Again, I think that half of it was that Blizzard didn’t know just how hard it would be for casuals nor the repercussions of the difficulty level they set early on. Second, I think Blizzard tends to cater towards their hardcore fanbase far too much. It’s the same issue that pervades World of Warcraft and it stems from their limited insight into what their real audience is.
Most of their insight, outside of statistics gathered from the game, I think are from louder parts of the internet (e.g. Youtube), their dedicated following and their own community forums. Unfortunately, I think that a great deal of their player base ends up getting lost because they simply do not care enough about the game to really do much protesting. If the game becomes too difficult or boring, they’ll simply quit. At that point, the only feedback loop to Blizzard is the dying player base.
One other thing with regards to Paragon levels and Monster Power, I think that if they introduced those features early on, they wouldn’t have been able to receive the feedback on the difficulty to make adjustments accordingly. The problem in introducing Monster Power levels from the start is that they needed to figure out the sweet spot for Inferno mode. In my opinion, that later became the gradient that would define Monster Powers. Paragon levels would’ve exacerbated the time necessary to put the final tuning into place since hitting Paragon level 100 would throw the scale of Monster Power and Inferno difficulty into an extended two months of tuning.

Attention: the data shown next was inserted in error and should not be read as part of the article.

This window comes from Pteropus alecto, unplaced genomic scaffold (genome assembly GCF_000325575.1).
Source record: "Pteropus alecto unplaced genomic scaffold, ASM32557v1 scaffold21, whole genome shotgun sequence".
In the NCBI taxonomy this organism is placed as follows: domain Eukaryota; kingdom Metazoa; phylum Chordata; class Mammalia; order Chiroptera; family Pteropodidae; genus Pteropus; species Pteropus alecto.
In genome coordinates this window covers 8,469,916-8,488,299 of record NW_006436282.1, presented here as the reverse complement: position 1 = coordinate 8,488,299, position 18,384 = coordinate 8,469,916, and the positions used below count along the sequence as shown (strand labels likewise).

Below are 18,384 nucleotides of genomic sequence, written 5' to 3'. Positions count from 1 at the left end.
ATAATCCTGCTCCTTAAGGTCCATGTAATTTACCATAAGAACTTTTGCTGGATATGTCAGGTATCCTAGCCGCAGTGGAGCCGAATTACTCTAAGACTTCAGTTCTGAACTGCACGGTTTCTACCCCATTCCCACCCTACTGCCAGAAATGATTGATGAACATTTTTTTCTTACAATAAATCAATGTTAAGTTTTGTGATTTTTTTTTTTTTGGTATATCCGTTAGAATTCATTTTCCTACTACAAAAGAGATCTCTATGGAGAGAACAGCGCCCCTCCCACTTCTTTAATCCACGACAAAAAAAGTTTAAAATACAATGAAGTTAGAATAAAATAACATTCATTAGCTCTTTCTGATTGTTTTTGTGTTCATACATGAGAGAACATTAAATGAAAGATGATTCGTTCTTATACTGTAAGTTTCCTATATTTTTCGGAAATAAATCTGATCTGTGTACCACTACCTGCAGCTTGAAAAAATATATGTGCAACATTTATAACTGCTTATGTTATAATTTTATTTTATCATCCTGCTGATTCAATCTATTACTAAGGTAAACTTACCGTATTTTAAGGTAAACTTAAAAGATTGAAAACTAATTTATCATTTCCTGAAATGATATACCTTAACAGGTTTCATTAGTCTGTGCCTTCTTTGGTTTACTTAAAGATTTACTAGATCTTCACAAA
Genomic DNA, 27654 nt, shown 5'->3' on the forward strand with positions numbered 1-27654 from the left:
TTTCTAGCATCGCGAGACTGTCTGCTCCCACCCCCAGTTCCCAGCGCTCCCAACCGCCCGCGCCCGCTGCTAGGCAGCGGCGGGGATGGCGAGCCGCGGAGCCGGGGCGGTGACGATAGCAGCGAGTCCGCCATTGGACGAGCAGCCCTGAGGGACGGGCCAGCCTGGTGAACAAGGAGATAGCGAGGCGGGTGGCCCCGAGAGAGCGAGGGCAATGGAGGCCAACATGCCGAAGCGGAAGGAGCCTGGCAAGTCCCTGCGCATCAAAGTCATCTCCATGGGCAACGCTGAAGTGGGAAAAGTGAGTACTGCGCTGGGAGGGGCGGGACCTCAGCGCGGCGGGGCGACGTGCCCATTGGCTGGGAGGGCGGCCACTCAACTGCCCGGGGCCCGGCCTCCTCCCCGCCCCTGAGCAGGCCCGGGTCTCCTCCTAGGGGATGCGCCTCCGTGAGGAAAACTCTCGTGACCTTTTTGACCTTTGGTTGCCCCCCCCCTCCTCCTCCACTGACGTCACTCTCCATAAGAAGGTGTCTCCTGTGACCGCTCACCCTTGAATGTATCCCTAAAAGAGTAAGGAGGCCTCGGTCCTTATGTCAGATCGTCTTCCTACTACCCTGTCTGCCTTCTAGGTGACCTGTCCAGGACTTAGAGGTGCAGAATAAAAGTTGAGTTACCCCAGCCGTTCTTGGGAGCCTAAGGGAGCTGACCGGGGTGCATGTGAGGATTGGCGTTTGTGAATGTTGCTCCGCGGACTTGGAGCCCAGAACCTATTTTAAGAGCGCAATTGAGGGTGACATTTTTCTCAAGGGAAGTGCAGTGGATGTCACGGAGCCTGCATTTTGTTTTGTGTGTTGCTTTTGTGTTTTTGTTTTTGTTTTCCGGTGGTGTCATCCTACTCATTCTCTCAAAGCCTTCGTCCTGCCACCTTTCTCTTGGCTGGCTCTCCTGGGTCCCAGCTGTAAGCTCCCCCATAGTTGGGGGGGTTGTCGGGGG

And of course, the big thing in all of this was to make the Real Money Auction House succeed. That’s where Blizzard’s biggest bet in the game was, not initial sales but returning customers. I think by giving the impression that Inferno was impossible without the right gear early on, Blizzard had secretly hoped that the Real Money Auction House would catch on, even with the nerfs. That way people could feel overpowered just by contributing a few dollars, even if you could get away with playing the game using a budget character.